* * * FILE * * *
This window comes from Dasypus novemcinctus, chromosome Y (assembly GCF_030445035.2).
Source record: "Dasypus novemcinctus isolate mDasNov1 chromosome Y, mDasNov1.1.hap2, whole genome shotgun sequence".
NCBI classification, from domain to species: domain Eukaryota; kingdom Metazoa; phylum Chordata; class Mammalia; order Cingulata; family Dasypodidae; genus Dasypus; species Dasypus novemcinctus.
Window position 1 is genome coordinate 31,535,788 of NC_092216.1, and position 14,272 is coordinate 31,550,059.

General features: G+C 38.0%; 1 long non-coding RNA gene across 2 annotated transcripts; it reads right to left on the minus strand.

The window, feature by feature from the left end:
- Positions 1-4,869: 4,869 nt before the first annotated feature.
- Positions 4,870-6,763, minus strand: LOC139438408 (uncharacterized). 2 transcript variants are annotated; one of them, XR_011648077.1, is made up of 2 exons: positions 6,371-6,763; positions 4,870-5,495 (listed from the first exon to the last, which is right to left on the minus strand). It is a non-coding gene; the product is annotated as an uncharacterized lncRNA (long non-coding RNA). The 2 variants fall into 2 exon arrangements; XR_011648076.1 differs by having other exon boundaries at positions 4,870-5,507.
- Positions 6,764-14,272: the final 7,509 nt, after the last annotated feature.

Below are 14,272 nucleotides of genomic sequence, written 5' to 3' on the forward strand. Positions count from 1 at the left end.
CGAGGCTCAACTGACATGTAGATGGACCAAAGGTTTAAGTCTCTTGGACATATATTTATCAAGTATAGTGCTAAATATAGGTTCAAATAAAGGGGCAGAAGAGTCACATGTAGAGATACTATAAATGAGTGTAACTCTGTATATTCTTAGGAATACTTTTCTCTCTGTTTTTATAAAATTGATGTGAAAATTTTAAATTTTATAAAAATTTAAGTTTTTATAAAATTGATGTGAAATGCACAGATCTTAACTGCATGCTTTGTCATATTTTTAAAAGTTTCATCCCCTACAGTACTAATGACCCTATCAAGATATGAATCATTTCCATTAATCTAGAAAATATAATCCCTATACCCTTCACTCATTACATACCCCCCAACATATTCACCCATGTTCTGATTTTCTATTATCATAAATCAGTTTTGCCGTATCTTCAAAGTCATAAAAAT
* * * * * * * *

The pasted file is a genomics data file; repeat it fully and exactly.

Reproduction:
This window comes from Dasypus novemcinctus, chromosome Y (assembly GCF_030445035.2).
Source record: "Dasypus novemcinctus isolate mDasNov1 chromosome Y, mDasNov1.1.hap2, whole genome shotgun sequence".
NCBI classification, from domain to species: domain Eukaryota; kingdom Metazoa; phylum Chordata; class Mammalia; order Cingulata; family Dasypodidae; genus Dasypus; species Dasypus novemcinctus.
Window position 1 is genome coordinate 31,535,788 of NC_092216.1, and position 14,272 is coordinate 31,550,059.

General features: G+C 38.0%; 1 long non-coding RNA gene across 2 annotated transcripts; it reads right to left on the minus strand.

The window, feature by feature from the left end:
- Positions 1-4,869: 4,869 nt before the first annotated feature.
- Positions 4,870-6,763, minus strand: LOC139438408 (uncharacterized). 2 transcript variants are annotated; one of them, XR_011648077.1, is made up of 2 exons: positions 6,371-6,763; positions 4,870-5,495 (listed from the first exon to the last, which is right to left on the minus strand). It is a non-coding gene; the product is annotated as an uncharacterized lncRNA (long non-coding RNA). The 2 variants fall into 2 exon arrangements; XR_011648076.1 differs by having other exon boundaries at positions 4,870-5,507.
- Positions 6,764-14,272: the final 7,509 nt, after the last annotated feature.

Below are 14,272 nucleotides of genomic sequence, written 5' to 3' on the forward strand. Positions count from 1 at the left end.
CGAGGCTCAACTGACATGTAGATGGACCAAAGGTTTAAGTCTCTTGGACATATATTTATCAAGTATAGTGCTAAATATAGGTTCAAATAAAGGGGCAGAAGAGTCACATGTAGAGATACTATAAATGAGTGTAACTCTGTATATTCTTAGGAATACTTTTCTCTCTGTTTTTATAAAATTGATGTGAAAATTTTAAATTTTATAAAAATTTAAGTTTTTATAAAATTGATGTGAAATGCACAGATCTTAACTGCATGCTTTGTCATATTTTTAAAAGTTTCATCCCCTACAGTACTAATGACCCTATCAAGATATGAATCATTTCCATTAATCTAGAAAATATAATCCCTATACCCTTCACTCATTACATACCCCCCAACATATTCACCCATGTTCTGATTTTCTATTATCATAAATCAGTTTTGCCGTATCTTCAAAGTCATAAAAAT